Blog and order

Overthinking It has posted some analysis from a painstaking survey of Law and Order seasons 1-10 (hat tip:  Above the Law):

[I]n November 1993, at the same time the DAs of L&O were stumbling to a 59% success rate, Rudy Guiliani was elected Mayor. One of his big campaign issues had been, well, law and order, and tackling the crime rate was the centerpiece of his first year….Giuliani didn’t just fight crime, he fought crime in a lot of very visible ways that average New Yorkers would take note of. I don’t mean to take anything away from his acheivements [sic] — there was a remarkable drop in crime during his administration. But even before the murder rate started dropping, Giuliani created a strong public perception that there was a new sheriff in town. He restored people’s faith in law and order, and Law & Order immediately responded.

Here’s where art really started imitating life:

The [L&O] murder rate dropped by about 15%, and the L&O conviction rate shot up by more than 20%. There was a whole new feeling of optimism in the city and on the show (not to mention a young new DA by the name of Jack McCoy).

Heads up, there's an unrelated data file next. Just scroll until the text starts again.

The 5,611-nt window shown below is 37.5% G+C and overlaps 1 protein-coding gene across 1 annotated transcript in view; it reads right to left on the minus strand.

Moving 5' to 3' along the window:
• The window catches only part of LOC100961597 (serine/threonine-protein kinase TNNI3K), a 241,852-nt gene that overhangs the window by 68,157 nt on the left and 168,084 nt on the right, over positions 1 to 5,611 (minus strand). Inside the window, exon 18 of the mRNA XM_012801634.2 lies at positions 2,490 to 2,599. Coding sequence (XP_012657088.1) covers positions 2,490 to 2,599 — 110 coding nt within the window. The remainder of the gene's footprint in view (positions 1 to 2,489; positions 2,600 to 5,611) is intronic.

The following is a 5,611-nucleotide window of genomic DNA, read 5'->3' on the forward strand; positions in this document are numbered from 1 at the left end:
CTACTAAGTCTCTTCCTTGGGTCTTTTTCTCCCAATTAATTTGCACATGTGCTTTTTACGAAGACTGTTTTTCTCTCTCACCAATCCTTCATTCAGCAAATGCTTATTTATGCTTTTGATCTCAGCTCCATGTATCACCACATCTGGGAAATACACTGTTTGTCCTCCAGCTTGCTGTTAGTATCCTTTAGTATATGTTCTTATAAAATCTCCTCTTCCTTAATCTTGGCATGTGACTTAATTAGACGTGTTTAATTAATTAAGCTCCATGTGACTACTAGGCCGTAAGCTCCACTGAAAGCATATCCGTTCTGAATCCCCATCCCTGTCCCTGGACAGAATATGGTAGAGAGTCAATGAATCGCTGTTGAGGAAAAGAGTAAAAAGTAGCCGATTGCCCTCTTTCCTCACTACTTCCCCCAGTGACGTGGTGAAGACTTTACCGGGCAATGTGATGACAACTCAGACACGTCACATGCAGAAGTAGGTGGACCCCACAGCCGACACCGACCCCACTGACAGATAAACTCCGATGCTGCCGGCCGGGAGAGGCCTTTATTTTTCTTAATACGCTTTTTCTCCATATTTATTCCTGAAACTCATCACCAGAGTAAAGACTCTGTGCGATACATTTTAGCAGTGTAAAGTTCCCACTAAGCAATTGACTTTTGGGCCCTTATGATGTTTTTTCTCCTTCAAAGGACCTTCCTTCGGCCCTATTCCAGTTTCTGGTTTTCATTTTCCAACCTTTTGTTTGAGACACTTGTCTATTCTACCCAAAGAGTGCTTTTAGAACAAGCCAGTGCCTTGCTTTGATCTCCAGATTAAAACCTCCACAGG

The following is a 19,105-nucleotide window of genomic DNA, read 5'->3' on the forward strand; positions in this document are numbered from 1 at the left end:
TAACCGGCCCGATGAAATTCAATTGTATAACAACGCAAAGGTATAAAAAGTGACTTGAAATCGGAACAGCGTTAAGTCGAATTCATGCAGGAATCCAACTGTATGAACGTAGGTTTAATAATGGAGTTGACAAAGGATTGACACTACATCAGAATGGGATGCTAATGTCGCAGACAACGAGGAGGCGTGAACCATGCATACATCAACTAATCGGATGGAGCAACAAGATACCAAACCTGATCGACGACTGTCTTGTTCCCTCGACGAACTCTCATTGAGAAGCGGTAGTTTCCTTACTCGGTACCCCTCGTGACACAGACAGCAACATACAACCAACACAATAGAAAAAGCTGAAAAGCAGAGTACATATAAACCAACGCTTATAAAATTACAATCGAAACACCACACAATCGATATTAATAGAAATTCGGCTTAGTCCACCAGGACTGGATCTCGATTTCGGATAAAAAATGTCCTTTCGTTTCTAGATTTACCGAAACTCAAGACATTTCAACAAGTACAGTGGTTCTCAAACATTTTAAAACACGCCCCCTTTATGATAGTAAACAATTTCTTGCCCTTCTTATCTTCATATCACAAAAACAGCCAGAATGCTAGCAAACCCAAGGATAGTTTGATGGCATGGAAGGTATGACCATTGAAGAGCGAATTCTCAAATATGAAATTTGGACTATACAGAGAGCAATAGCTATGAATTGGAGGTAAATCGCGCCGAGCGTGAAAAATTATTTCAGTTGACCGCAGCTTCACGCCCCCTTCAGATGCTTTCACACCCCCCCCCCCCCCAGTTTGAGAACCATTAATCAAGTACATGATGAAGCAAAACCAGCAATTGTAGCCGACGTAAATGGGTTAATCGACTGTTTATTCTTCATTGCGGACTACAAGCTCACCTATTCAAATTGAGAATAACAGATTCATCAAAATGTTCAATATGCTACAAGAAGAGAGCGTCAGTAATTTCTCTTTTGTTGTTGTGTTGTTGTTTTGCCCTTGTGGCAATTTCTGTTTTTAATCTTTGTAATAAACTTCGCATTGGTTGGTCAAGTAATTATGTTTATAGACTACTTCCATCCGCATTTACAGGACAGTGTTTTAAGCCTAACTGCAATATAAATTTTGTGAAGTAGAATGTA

For those of you who want to dig into the data for yourselves, Overthinking It has posted the dataset here (Excel spreadsheet).

While no one would accuse L&O of being 100% realistic, I would never have suspected that it tracked real-world aggregates this closely.  It is one thing to base a single episode loosely on a true story, but it is impressive that the show statistically mapped NYC crime rates so directly.

Gender bias in the application of the death penalty?

The Atlantic provides a round-up of opinions about gender bias and the death penalty. The collection of stories is prompted by recent events in Virginia:

On Thursday night, Virginia executed 41-year-old Teresa Lewis. It was the first time a woman was executed in the state since 1912 and the first time any woman was executed in the U.S. in five years.

Overall, the death penalty issue seems to be low on the list of priorities these days. How many politicians this election season will be running on platforms based on crime and law and order issues?